few booths away, a condemned man from death row 
sits in a cubicle where a small hole is cut from 
the security glass between him and his visitors. 
He can hold his mother's hand. With a little 
effort, despite the shackles he must wear on a 
visit, he can kiss a niece or a grandchild. He 
does not have to shout to hold a conversation."

Hasan, LaMar, Robb, and Were experience "security 
reviews" annually but the outcome of these 
reviews is predetermined. The Lucasville 
defendants have been told by the authorities, in writing:

"You were admitted to OSP in May of 1998. We are 
of the opinion that your placement offense is so 
severe that you should remain at the OSP 
permanently or for many years regardless of your 
behavior while confined at the OSP" (emphasis added).

The emphasized words violate the explicit 
instruction of the Supreme Court of the United 
States. In its opinion specifically concerning 
conditions of confinement at OSP, the high court 
held that due process required that a prisoner 
might be placed at OSP only on the basis of "a 
short statement of reasons," and that in 
subsequent classification review that statement 
"serves as a guide for future behavior."

But Hasan, LaMar, Robb, and Were have been told 
that they will remain in the conditions of 
confinement decreed by State administrators 
regardless of their "future behavior," that is, their behavior while at OSP.

Other prisoners sentenced to death for alleged 
crimes comparable to those for which Hasan, 
LaMar, Robb, and Were were found guilty have been 
moved off Level 5: to Death Row at OSP, to Level 
4 at OSP, and out of OSP entirely to ManCI. One 
of the four Lucasville defendants asks, Must I 
have a mental breakdown in order to get off Level 5?

For Whom The Van Leaves

Another apparent reason that these men are 
desperately opting for the life-threatening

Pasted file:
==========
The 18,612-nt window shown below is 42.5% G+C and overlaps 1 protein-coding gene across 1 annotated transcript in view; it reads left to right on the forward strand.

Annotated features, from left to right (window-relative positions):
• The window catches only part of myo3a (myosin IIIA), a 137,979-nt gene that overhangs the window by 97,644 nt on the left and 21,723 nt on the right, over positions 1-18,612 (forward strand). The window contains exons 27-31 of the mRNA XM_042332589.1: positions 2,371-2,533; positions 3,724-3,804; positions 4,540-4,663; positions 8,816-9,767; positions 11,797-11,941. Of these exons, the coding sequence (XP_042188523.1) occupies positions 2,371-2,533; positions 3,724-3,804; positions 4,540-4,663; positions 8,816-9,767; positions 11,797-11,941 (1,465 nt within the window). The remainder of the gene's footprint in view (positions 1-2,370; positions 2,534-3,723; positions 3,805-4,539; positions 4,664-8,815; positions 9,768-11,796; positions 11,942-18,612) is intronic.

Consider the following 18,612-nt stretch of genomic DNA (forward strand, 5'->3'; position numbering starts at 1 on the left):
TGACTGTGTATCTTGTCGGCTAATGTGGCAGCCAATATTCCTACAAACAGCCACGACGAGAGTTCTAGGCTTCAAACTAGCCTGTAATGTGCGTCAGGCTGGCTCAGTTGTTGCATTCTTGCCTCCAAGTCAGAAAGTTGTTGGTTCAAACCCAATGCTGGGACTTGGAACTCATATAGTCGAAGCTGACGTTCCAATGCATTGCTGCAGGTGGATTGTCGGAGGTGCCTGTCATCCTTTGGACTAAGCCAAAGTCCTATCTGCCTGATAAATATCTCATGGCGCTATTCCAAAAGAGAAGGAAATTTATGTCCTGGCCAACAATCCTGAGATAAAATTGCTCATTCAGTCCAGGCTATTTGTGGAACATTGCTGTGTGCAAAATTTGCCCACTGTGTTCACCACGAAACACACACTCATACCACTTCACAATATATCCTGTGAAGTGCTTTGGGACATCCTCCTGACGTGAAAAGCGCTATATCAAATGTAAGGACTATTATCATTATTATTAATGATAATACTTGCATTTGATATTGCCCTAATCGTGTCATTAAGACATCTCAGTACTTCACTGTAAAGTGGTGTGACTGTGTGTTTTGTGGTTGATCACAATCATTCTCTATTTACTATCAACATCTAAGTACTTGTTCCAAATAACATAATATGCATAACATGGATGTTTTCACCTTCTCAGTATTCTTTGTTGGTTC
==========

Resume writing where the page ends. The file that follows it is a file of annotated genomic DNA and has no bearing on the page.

practice of a hunger strike is the State of 
Ohio's present practice of seeking to execute one man every month.

The 17th century British poet John Donne 
commented on the practice of ringing church bells 
when a person died. No one should ask for whom 
the bell tolls, the poet observed, because "it tolls for thee."

In the Youngstown diocese, Catholic churches 
continue the practice of ringing their bells when 
an execution occurs. At OSP, prisoners know when 
the van is about to leave OSP to take a man to 
Lucasville to be killed. A person whom they have 
known as a friend, alive and well, is suddenly 
gone and dead. This works a psychological 
hardship on survivors. The remaining 
death-sentenced prisoners, some with a specific 
"date," know that sooner or later the van will come for themselves.

Incredibly, Ohio was the only one of the fifty 
states to execute more prisoners in 2010 than in 
2009. In 2010 Ohio executed more prisoners than 
any other state except Texas. Of the 46 
executions in the entire country, Texas executed 
seventeen and Ohio eight, or 17 percent of the 
total number of executions nationwide.

And Besides, We're Not Guilty

There is strong evidence that the Lucasville 
capital defendants have been singled out because 
of their supposed leadership roles in the 1993 
rebellion, not because they killed anyone.

Two prisoners very badly injured by other 
prisoners during the riot were visited in the 
SOCF infirmary by officers of the Ohio State 
Highway Patrol. Johnny Fryman had almost been 
killed by other prisoners at the beginning of the 
rebellion. He states under oath that in May 1993 
he was taken to the SOCF infirmary and 
interviewed by two members of the Ohio State Highway Patrol:

"They made it clear that they wanted the leaders. 
They wanted to prosecute Hasan, George Skatzes, 
Lavelle, Jason Robb, and another Muslim whose 
name I don't remember. They had not yet begun 
their investigation but they knew they wanted 
those leaders. I joked with them and said, 'You 
basically don't care what I say as long as it's 
against these guys.' They said, 'Yeah, that's it.'"

The State of Ohio still does not know who 
actually killed hostage officer Robert 
Vallandingham. In various court pleadings, the 
Special Prosecutor has offered different lists of 
the hands-on killers. None of the men sentenced 
to death appear on any of these lists.

Conclusion

Professor O'Hearn ends his comment by saying: "If 
deprivation of human contact is what led these 
men into lives where they committed horrific 
deeds, why do we punish them by continuing and 
even intensifying that deprivation? Why not give 
them the one thing that could have brought them 
from the brink in the first place: a little bit 
of loving, human contact? A clasp of a loving 
hand from time to time. The chance to show that 
they can be better men than they were. None of us 
can be hurt by this small mercy."

Staughton Lynd